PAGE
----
28/9/23 - Acquisitions - Paris, Musée du Louvre and Chantilly, Musée Condé - The portraits of two brothers by François Clouet recently joined the public collections, acquired by the Musée du Louvre and the Musée Condé in Chantilly on the same day in June: one represents the future François II, King of France, the other Hercules François de France, Duke of Anjou.
Painted in tempera and gold on parchment, the first effigy measures barely five centimetres (ill. 1). It was one of the exceptions in the collection of miniatures offered for sale by Artcurial on 14 June 2023, which mainly comprised works from the second half of the 17th-century (see news item of 12/6/23). It sold for €44,608 (including costs) and was preempted by the Louvre. Surprisingly, its estimate of between €6,000 and €8,000 was relatively reasonable, given that it had already been sold at Drouot in 2010, when it was estimated at between €70,000 and €80,000.
- 1. François Clouet (circa 1515-1572)
Portrait of François II, c. 1558
Tempera and gold on parchment - 5.2 x 3.8 cm
Paris, Musée du Louvre
- See the image in its page
While Jean Clouet produced many miniature portraits, those of his son are much rarer. The artist’s specialist, Alexandra Zvereva, considers this one to be an original and dates it to 1558. In April of that year, the young Francis married Mary Stuart and was awarded the Order of Saint Michael, the collar of which can be seen around his neck.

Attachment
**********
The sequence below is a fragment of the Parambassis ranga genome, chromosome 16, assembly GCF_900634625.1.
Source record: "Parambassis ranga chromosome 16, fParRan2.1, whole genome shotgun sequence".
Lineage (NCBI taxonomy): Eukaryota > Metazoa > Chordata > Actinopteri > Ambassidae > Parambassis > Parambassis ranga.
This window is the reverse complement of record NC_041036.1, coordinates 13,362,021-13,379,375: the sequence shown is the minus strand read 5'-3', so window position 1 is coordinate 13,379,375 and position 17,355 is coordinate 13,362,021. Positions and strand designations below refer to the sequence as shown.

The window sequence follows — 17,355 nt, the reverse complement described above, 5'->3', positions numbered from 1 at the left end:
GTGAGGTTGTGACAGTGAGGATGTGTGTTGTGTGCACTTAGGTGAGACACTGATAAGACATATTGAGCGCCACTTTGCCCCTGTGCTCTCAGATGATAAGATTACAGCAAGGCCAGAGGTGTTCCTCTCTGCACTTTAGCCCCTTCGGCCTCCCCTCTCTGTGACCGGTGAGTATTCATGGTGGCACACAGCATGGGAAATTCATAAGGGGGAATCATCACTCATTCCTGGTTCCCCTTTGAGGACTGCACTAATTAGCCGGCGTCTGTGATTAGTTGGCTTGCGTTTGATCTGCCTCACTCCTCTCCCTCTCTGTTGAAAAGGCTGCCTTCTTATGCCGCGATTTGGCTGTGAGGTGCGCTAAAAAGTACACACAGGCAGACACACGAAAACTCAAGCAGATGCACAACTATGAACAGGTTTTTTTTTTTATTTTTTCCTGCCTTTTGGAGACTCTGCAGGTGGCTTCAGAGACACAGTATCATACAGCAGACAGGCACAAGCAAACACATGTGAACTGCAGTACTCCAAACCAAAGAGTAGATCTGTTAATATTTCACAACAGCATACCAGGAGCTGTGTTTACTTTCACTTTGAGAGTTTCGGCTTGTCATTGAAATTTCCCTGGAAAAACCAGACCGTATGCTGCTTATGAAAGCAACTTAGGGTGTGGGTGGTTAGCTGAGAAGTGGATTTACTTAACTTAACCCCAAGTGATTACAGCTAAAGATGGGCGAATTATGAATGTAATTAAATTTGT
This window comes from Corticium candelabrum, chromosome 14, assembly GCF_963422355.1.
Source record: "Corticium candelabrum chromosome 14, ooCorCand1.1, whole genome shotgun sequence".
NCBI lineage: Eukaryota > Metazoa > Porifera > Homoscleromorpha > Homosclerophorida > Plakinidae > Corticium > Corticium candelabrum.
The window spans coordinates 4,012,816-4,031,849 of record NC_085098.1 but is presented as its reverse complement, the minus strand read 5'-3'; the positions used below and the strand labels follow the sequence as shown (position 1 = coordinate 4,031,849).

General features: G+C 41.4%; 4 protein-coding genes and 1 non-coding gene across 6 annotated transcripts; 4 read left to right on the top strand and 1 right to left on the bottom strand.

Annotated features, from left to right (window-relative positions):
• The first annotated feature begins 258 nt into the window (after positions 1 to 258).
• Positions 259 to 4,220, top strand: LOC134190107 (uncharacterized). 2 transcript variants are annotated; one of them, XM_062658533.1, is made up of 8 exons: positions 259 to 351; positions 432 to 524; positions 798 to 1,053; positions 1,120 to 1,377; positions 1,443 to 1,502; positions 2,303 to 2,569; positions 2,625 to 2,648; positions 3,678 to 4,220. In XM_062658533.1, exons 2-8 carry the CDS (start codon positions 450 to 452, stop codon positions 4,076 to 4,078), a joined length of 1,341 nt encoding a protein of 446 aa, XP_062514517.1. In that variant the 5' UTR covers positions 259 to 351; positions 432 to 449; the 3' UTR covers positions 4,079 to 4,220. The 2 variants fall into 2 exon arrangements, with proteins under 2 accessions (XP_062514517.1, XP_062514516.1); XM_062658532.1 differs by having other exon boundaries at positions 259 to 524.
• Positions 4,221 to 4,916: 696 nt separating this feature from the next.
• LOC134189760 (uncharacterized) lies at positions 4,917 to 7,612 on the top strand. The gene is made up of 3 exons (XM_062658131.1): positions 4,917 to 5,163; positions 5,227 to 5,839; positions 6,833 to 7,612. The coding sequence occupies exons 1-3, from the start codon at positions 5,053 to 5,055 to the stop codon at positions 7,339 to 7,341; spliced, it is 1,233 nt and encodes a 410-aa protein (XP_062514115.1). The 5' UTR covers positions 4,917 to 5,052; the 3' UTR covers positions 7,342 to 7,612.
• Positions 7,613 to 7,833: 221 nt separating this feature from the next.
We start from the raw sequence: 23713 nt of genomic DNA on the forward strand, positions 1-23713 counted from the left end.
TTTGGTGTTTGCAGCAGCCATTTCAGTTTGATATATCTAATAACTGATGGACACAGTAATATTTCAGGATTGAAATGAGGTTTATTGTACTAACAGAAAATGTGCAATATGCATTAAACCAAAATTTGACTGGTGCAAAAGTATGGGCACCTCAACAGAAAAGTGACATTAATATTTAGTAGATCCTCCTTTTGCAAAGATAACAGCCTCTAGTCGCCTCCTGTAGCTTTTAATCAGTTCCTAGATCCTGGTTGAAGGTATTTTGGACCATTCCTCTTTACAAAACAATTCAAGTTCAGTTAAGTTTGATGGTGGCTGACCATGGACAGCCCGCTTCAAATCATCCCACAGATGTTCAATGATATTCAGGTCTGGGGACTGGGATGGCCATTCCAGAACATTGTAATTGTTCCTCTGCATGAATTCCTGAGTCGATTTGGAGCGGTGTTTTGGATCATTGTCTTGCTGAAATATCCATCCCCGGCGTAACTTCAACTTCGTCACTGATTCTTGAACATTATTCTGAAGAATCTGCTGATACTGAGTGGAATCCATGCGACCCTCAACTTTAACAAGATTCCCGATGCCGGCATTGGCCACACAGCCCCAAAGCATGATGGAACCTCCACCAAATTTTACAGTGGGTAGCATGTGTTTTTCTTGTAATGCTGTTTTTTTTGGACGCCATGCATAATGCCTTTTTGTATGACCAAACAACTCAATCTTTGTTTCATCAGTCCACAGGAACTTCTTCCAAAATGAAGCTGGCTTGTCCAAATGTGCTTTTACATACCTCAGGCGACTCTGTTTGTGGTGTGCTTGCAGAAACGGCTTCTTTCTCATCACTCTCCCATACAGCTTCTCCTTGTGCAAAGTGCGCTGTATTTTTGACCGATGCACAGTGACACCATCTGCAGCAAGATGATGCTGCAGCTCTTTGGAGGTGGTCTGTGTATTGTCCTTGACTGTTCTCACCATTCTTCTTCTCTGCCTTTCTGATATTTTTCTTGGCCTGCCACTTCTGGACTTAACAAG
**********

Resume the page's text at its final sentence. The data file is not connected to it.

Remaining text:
The painter had drawn and painted the royal children on several occasions, including the young Scottish queen. As Alexandra Zvereva recalls , in 1558, he set about depicting the entire royal family again before the celebrations for the capture of Calais in February. To do this, he drew inspiration from the previous figures, giving their faces slightly older features. The portrait of the dauphin that he drew is known from two very similar versions, one formerly in the Fogg Art Museum in Cambridge and…